If we are going to take this journey together, I feel it only right that I let you know a little bit about me and what has brought me to this point. Grab a coffee and get comfortable while I share with you my life living with bipolar.
I had a very happy childhood surrounded by a loving family, growing up in country Queensland. My passion was riding horses, something I did every day. I was happy and well-adjusted. When I turned thirteen, I experienced my first major depressive episode. I continued to battle throughout my teen years, never seeking help for my growing depression, obsessive compulsive disorder and anxiety. I was a very naive and innocent teen who spent most days and weekends in my room trying not to be visible.
At eighteen I met and had a relationship with a very destructive and manipulative older man. He was emotionally and sexually abusive and I became a person that I wasn’t very proud of. In my attempt to control some part of my life I became anorexic. By the end of the relationship I weighed a mere 37 kg and was a complete and utter mess mentally and emotionally. At this point my obsessive behaviours grew until they almost drove me mad. Being out of the relationship and over time, I began to heal.
The following year I started studying social work at university. At first, I did really well and enjoyed the lifestyle that university afforded, but that didn’t last long. Once again, my depression and anxiety took back control. I became paranoid and extremely anxious. I imagined that all my classmates hated me. That they wanted to hurt me. I imagined that they were laughing at me and were plotting my downfall. I thought they were all laughing at the clothes that I wore, the things that I said and the way that I looked. I stopped going to class and started to drink and spent my nights at Mary Street, a nightclub in the city. When I drank, I felt confident, self-assured and attractive.
It was here that one fateful night I met Scott Timmins. From the very beginning we were inseparable. It was an all-consuming love. I knew I had found my soulmate. A year later we were engaged and a year after that we were married. It was the happiest time of my life.
My depression was not so bad, and I had stopped drinking for the most part. We tried to have children straight away. We wanted to share our love with as many children as possible, but nothing happened. As the months turned into years my disappointment grew into devastation and despair. I saw several doctors until five years later I was finally referred to Dr John. He helped us straight away. It took two rounds of IVF, one miscarriage and loads of courage but finally we fell pregnant. In December 1999 I gave birth to Jonah my shining light. He was a healthy, calm, bundle of joy that made all my dreams come true. We were finally a family.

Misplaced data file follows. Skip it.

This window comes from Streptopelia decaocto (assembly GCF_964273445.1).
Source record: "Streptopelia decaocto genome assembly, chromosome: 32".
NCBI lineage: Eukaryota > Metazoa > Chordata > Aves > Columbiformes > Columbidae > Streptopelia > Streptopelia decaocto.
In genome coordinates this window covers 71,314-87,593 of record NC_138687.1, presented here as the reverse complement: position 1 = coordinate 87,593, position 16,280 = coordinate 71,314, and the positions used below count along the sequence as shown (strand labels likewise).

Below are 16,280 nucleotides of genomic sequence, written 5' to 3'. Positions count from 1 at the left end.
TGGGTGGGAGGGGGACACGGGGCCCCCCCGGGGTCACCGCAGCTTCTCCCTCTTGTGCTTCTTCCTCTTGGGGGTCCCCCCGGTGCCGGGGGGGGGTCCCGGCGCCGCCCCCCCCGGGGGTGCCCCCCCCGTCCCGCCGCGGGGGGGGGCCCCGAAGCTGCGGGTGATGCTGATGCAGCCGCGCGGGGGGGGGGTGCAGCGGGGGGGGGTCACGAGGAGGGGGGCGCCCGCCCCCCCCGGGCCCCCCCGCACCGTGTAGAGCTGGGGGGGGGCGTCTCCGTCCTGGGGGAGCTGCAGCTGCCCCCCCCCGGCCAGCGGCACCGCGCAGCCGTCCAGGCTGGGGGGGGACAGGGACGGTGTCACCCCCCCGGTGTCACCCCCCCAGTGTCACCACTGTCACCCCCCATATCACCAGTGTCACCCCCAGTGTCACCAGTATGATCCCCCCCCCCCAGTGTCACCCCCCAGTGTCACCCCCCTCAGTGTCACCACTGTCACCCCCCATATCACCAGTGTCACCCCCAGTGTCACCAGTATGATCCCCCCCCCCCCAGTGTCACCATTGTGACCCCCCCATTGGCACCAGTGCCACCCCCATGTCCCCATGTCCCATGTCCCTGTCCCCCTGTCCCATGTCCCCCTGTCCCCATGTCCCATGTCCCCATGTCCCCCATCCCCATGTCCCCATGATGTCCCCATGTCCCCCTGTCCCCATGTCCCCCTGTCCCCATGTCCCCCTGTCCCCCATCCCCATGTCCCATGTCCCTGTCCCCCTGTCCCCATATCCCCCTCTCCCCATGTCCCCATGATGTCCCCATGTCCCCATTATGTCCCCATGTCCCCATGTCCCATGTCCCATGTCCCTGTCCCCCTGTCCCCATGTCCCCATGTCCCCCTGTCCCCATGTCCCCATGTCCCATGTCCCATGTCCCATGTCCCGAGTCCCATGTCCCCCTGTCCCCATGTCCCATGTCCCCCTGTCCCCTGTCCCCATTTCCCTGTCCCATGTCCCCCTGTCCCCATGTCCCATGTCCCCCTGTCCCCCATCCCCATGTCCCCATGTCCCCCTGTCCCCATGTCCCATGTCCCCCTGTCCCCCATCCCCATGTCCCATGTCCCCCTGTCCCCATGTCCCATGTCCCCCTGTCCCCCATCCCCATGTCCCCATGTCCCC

IVF, pregnancy and childbirth took their toll and when Jonah was twelve months old, I went to my GP complaining that I was dizzy and nauseous and incredibly irritable. I was told that I was a mother and was supposed to feel that way, so I battled on. Another twelve months after Scott came home from work and told me that he had made an appt with his padre (he was in the army) to have some marriage counselling as things between us had become very toxic. This was the switch. I knew the problem wasn’t our marriage or Scott, it was me. I was sad, irritable, irrational, obsessive and broken.
The next day I saw my doctor and was finally diagnosed with depression. Fifteen years after my first depressive episode. I began taking antidepressants and couldn’t believe the difference they made to me. I remember saying to Scott at the time “Do you get to feel like this every day?” It was extraordinary. It was the first time I had felt normal since I was thirteen.
In 2003 the mania began. Scott was deployed to Jordan in the middle of the hunt for Saddam Hussein. It was an extremely difficult time for our family. I become friendly with a lady from play group. Suddenly, as mania kicked in, I became obsessed. I saw her every day. I talked with her all the time. We did everything together. There wasn’t a day that went by that we didn’t hang out. I suddenly couldn’t see straight. Scott was paid in excess of forty thousand dollars for his war service. I spent every penny with nothing to show for it. I bought a fence that went half way across the front of our yard. It made no sense. Nothing I did was rational.